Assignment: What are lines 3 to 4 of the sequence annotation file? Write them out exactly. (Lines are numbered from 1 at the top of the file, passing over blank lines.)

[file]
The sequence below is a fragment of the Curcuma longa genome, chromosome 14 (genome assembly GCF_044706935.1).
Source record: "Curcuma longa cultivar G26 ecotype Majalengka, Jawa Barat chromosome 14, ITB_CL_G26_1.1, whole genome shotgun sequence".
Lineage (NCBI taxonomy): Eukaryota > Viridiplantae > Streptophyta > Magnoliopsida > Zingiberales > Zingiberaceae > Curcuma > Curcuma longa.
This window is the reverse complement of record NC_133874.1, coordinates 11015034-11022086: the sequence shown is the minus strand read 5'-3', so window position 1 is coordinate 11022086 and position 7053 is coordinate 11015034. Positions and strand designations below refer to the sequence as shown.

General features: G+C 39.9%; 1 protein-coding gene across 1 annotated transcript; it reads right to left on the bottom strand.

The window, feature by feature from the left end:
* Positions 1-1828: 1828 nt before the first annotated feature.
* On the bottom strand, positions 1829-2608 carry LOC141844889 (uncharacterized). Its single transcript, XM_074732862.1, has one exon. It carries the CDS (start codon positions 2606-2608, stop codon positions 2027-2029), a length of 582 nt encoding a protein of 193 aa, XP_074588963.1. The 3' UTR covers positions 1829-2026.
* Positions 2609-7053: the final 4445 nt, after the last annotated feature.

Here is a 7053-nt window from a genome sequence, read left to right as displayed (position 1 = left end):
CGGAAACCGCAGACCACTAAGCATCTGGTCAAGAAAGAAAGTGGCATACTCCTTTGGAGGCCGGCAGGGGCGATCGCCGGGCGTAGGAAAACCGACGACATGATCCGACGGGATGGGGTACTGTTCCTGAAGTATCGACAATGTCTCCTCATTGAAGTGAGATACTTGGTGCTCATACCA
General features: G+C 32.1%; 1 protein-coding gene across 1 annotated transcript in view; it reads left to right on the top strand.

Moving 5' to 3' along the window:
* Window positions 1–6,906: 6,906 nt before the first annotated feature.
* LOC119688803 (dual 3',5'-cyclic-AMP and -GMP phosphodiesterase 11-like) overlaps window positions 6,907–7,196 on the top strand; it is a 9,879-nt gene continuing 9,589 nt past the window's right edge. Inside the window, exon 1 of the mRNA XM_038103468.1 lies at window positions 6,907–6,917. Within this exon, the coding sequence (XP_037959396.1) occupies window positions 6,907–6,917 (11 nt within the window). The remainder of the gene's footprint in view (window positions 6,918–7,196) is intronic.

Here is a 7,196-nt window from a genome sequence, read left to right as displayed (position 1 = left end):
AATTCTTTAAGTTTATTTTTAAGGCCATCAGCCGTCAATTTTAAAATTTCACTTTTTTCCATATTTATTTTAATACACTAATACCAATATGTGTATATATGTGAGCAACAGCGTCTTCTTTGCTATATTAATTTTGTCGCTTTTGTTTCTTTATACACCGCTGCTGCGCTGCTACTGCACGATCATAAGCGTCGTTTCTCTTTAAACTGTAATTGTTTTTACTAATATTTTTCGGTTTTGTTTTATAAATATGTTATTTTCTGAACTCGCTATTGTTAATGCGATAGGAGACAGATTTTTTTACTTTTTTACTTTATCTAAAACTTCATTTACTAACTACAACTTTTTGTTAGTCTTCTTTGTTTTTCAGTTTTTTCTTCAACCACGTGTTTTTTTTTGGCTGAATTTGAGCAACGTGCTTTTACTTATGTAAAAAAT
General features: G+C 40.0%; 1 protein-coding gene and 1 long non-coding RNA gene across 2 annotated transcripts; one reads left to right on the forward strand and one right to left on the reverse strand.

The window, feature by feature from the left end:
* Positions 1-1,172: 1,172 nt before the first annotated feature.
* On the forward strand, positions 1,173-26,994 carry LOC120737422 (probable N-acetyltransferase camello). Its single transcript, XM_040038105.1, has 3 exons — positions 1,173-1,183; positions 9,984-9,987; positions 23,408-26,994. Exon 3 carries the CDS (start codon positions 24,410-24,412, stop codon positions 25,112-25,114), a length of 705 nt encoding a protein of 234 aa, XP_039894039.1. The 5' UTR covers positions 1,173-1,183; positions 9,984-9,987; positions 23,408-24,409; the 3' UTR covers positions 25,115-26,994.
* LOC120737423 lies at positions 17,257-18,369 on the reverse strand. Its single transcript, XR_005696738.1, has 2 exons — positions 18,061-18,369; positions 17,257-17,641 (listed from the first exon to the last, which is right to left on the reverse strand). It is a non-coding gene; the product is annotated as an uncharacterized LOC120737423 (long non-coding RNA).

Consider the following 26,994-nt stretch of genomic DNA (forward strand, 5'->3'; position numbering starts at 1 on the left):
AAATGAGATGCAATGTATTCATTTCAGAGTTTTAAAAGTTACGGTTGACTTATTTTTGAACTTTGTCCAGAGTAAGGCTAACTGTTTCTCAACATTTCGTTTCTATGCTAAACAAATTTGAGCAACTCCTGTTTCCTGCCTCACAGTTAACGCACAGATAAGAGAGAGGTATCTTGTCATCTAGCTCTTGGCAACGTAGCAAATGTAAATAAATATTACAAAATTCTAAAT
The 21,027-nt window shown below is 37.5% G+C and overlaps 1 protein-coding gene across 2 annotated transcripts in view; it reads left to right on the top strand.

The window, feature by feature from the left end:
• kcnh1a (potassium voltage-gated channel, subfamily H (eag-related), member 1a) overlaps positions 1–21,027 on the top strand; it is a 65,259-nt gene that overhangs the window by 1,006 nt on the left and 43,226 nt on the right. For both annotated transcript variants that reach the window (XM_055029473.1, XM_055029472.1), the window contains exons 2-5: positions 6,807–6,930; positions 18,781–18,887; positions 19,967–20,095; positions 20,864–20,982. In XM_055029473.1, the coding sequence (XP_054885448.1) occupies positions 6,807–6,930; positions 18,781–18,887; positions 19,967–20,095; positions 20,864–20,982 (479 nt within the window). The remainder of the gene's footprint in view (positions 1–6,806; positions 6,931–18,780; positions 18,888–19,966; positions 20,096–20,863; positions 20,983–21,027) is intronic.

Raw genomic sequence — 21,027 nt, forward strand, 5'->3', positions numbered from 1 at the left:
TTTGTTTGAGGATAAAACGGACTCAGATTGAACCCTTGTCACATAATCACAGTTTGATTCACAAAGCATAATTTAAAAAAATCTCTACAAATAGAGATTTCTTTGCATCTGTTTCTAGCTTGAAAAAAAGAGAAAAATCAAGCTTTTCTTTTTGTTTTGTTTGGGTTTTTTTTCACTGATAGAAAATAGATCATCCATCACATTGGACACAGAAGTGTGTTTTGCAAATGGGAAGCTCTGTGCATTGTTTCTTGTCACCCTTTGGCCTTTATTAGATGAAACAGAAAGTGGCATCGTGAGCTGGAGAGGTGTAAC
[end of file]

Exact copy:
Lineage (NCBI taxonomy): Eukaryota > Viridiplantae > Streptophyta > Magnoliopsida > Zingiberales > Zingiberaceae > Curcuma > Curcuma longa.
This window is the reverse complement of record NC_133874.1, coordinates 11015034-11022086: the sequence shown is the minus strand read 5'-3', so window position 1 is coordinate 11022086 and position 7053 is coordinate 11015034. Positions and strand designations below refer to the sequence as shown.